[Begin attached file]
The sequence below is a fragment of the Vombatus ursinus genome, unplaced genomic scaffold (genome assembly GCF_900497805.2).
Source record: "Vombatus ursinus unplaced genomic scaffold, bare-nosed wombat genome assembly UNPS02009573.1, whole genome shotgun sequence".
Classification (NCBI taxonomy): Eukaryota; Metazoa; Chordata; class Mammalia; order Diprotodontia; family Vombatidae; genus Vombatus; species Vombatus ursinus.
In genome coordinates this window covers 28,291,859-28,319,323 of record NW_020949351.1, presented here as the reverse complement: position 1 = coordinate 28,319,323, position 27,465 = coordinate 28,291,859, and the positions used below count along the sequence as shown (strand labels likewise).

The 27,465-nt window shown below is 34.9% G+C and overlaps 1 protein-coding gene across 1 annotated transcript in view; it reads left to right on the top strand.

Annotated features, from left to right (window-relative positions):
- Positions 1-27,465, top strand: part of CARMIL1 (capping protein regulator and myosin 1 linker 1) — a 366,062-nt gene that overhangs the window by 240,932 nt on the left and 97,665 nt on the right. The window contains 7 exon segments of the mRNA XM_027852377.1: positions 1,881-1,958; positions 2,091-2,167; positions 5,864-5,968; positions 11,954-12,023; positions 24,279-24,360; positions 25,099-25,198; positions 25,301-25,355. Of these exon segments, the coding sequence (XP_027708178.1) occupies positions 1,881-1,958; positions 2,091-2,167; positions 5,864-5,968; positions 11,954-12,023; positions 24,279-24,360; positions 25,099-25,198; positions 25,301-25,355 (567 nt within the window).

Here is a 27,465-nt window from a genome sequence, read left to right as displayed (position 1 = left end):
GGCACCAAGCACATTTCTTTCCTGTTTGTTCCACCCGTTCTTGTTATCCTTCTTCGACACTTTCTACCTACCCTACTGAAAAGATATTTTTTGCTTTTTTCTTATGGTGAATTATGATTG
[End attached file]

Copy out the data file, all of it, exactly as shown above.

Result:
The sequence below is a fragment of the Vombatus ursinus genome, unplaced genomic scaffold (genome assembly GCF_900497805.2).
Source record: "Vombatus ursinus unplaced genomic scaffold, bare-nosed wombat genome assembly UNPS02009573.1, whole genome shotgun sequence".
Classification (NCBI taxonomy): Eukaryota; Metazoa; Chordata; class Mammalia; order Diprotodontia; family Vombatidae; genus Vombatus; species Vombatus ursinus.
In genome coordinates this window covers 28,291,859-28,319,323 of record NW_020949351.1, presented here as the reverse complement: position 1 = coordinate 28,319,323, position 27,465 = coordinate 28,291,859, and the positions used below count along the sequence as shown (strand labels likewise).

The 27,465-nt window shown below is 34.9% G+C and overlaps 1 protein-coding gene across 1 annotated transcript in view; it reads left to right on the top strand.

Annotated features, from left to right (window-relative positions):
- Positions 1-27,465, top strand: part of CARMIL1 (capping protein regulator and myosin 1 linker 1) — a 366,062-nt gene that overhangs the window by 240,932 nt on the left and 97,665 nt on the right. The window contains 7 exon segments of the mRNA XM_027852377.1: positions 1,881-1,958; positions 2,091-2,167; positions 5,864-5,968; positions 11,954-12,023; positions 24,279-24,360; positions 25,099-25,198; positions 25,301-25,355. Of these exon segments, the coding sequence (XP_027708178.1) occupies positions 1,881-1,958; positions 2,091-2,167; positions 5,864-5,968; positions 11,954-12,023; positions 24,279-24,360; positions 25,099-25,198; positions 25,301-25,355 (567 nt within the window).

Here is a 27,465-nt window from a genome sequence, read left to right as displayed (position 1 = left end):
GGCACCAAGCACATTTCTTTCCTGTTTGTTCCACCCGTTCTTGTTATCCTTCTTCGACACTTTCTACCTACCCTACTGAAAAGATATTTTTTGCTTTTTTCTTATGGTGAATTATGATTG